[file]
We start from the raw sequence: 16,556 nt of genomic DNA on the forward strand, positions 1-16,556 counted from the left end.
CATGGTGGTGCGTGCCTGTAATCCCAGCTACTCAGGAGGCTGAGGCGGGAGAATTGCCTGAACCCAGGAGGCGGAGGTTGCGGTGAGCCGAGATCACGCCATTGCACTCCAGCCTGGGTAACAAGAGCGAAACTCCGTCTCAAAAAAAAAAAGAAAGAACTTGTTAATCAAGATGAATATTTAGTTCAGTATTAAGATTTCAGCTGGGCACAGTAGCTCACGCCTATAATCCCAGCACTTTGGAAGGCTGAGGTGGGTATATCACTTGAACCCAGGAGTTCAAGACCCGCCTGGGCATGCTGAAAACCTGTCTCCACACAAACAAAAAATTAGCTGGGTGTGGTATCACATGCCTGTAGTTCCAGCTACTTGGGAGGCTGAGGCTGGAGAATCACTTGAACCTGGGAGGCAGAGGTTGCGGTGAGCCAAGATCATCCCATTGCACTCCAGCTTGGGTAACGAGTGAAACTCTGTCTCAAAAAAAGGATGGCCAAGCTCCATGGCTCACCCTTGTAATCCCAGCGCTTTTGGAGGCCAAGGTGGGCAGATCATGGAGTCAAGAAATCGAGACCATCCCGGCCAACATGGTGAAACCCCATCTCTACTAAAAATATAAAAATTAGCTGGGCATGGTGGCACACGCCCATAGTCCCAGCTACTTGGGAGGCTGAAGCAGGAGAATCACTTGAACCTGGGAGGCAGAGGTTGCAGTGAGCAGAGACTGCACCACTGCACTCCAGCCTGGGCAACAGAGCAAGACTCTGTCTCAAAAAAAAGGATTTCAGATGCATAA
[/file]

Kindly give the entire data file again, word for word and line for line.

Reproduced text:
We start from the raw sequence: 16,556 nt of genomic DNA on the forward strand, positions 1-16,556 counted from the left end.
CATGGTGGTGCGTGCCTGTAATCCCAGCTACTCAGGAGGCTGAGGCGGGAGAATTGCCTGAACCCAGGAGGCGGAGGTTGCGGTGAGCCGAGATCACGCCATTGCACTCCAGCCTGGGTAACAAGAGCGAAACTCCGTCTCAAAAAAAAAAAGAAAGAACTTGTTAATCAAGATGAATATTTAGTTCAGTATTAAGATTTCAGCTGGGCACAGTAGCTCACGCCTATAATCCCAGCACTTTGGAAGGCTGAGGTGGGTATATCACTTGAACCCAGGAGTTCAAGACCCGCCTGGGCATGCTGAAAACCTGTCTCCACACAAACAAAAAATTAGCTGGGTGTGGTATCACATGCCTGTAGTTCCAGCTACTTGGGAGGCTGAGGCTGGAGAATCACTTGAACCTGGGAGGCAGAGGTTGCGGTGAGCCAAGATCATCCCATTGCACTCCAGCTTGGGTAACGAGTGAAACTCTGTCTCAAAAAAAGGATGGCCAAGCTCCATGGCTCACCCTTGTAATCCCAGCGCTTTTGGAGGCCAAGGTGGGCAGATCATGGAGTCAAGAAATCGAGACCATCCCGGCCAACATGGTGAAACCCCATCTCTACTAAAAATATAAAAATTAGCTGGGCATGGTGGCACACGCCCATAGTCCCAGCTACTTGGGAGGCTGAAGCAGGAGAATCACTTGAACCTGGGAGGCAGAGGTTGCAGTGAGCAGAGACTGCACCACTGCACTCCAGCCTGGGCAACAGAGCAAGACTCTGTCTCAAAAAAAAGGATTTCAGATGCATAA